There's a problem with stuffing wireless connections into ever-smaller devices: they can struggle to maintain a good signal when there's so little space for antennas. MIT CSAIL researchers might have a fix, though. They've developed an RFocus "smart surface" that "can work both as a mirror or a lens" to focus radio signals onto the right devices on either side of the "fence." In return, this improves the median signal strength by nearly 10 times, while doubling the median channel capacity in an office environment.
Instead of just a handful of monolithic antennas, the RFocus prototype revolves around 3,000-plus tiny antennas with software that arranges them to maximize reception. In other words, RFocus is acting as a beamforming controller in the middle, as opposed to letting the radio endpoints -- transmitters and client devices -- manage this activity, which would be difficult to implement on tiny devices.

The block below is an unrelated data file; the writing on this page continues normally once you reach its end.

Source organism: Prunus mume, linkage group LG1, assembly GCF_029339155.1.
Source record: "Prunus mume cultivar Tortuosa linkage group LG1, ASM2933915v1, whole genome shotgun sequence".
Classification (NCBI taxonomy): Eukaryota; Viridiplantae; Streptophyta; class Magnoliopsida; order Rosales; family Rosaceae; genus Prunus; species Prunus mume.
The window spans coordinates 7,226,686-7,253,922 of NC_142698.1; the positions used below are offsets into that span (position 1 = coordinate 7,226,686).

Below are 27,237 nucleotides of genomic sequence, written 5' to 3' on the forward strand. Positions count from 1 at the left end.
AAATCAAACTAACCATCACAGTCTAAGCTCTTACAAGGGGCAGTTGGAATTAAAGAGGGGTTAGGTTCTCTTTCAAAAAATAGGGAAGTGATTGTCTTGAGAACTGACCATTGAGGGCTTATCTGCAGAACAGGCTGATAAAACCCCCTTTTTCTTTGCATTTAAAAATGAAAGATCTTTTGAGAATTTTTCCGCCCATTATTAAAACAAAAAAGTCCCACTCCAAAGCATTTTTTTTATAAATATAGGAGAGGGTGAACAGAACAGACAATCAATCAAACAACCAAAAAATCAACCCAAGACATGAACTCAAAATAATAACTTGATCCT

The array would be relatively inexpensive at just a few cents per antenna, and it would consume little power compared to a conventional system. Despite the near-tenfold improvement, RFocus doesn't actually use any signal amplification, meaning the antennas themselves don't emit power.
There's no mention of how soon you could expect RFocus in use. The team would not only have to refine the design, but find a way to produce it at scale -- ideally in the form of an "inexpensive thin 'wallpaper'" with no wiring required. The uses are already clear, at least. At a minimum, this could provide stronger, longer-ranged connections for everything from WiFi to notoriously finicky high-band 5G. However, this may be most useful for Internet of Things devices that are either too small to have a wireless link or need some additional bulk to maintain reliable signals. You could see wireless data in more devices, or more elegant versions of the gadgets you already have.